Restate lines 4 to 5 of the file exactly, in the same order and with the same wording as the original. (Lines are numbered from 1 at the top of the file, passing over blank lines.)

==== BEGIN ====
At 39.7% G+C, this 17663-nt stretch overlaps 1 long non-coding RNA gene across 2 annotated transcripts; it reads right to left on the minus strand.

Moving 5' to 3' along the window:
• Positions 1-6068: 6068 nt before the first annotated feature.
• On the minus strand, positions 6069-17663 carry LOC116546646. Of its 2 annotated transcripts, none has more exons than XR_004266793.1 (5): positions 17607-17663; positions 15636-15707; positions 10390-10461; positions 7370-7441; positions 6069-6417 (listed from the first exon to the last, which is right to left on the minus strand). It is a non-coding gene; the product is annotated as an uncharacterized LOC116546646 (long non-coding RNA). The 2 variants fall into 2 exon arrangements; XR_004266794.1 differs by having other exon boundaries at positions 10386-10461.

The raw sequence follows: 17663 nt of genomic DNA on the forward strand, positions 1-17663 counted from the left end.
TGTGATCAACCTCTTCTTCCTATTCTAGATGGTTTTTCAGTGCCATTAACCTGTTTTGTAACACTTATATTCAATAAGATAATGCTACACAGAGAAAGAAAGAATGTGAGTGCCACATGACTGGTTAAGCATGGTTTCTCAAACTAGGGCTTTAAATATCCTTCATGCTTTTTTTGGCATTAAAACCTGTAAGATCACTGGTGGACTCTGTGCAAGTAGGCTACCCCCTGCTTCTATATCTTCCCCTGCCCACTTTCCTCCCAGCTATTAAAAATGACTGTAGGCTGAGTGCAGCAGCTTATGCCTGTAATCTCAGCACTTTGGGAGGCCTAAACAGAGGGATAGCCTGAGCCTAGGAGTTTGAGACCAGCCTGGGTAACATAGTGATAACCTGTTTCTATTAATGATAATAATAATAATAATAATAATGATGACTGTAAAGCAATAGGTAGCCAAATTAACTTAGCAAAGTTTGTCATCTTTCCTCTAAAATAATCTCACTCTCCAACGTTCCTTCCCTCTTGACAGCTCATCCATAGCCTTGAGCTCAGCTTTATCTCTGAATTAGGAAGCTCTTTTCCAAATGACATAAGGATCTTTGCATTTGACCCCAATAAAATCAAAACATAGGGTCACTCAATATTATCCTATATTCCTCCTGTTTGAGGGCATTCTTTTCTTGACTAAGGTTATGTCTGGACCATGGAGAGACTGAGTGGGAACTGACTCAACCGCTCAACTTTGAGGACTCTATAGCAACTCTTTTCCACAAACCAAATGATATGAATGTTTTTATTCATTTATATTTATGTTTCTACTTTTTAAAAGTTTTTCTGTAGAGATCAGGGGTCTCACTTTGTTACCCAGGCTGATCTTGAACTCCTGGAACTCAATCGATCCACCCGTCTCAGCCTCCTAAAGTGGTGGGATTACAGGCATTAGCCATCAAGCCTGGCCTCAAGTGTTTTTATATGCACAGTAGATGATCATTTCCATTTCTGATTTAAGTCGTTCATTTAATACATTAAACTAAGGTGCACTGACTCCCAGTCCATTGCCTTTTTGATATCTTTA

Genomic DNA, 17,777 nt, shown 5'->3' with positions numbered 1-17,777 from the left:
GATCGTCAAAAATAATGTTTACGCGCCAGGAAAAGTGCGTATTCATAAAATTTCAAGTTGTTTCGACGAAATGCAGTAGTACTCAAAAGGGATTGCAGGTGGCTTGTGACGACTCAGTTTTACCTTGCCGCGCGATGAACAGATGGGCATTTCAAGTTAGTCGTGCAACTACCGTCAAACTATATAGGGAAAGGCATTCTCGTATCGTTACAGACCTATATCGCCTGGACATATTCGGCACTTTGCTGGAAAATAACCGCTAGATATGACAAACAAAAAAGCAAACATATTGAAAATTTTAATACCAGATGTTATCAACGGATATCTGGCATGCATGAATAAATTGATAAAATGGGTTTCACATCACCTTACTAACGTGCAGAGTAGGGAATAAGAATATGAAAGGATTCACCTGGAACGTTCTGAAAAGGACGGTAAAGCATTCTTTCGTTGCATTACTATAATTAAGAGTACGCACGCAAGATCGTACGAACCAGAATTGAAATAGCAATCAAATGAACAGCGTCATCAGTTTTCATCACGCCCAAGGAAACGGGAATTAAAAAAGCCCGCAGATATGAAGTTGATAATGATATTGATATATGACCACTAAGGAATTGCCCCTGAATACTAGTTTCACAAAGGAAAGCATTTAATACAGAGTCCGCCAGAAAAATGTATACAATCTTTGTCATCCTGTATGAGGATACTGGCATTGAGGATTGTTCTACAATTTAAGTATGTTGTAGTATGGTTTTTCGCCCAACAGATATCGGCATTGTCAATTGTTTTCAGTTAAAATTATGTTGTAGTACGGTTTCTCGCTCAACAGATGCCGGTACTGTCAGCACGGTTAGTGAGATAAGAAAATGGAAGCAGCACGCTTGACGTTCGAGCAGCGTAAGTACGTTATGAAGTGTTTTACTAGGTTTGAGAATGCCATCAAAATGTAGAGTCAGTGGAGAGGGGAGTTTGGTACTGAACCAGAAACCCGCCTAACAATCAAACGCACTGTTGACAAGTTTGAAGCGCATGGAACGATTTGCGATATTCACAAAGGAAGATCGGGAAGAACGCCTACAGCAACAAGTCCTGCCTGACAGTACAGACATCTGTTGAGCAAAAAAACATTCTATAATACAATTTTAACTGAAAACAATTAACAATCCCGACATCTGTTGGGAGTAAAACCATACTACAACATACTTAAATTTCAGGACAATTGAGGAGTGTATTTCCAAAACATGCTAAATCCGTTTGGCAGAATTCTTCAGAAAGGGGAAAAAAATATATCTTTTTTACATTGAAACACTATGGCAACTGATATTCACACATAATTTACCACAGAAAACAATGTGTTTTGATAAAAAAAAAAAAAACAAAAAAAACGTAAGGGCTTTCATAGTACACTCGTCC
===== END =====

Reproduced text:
• On the minus strand, positions 6069-17663 carry LOC116546646. Of its 2 annotated transcripts, none has more exons than XR_004266793.1 (5): positions 17607-17663; positions 15636-15707; positions 10390-10461; positions 7370-7441; positions 6069-6417 (listed from the first exon to the last, which is right to left on the minus strand). It is a non-coding gene; the product is annotated as an uncharacterized LOC116546646 (long non-coding RNA). The 2 variants fall into 2 exon arrangements; XR_004266794.1 differs by having other exon boundaries at positions 10386-10461.

The raw sequence follows: 17663 nt of genomic DNA on the forward strand, positions 1-17663 counted from the left end.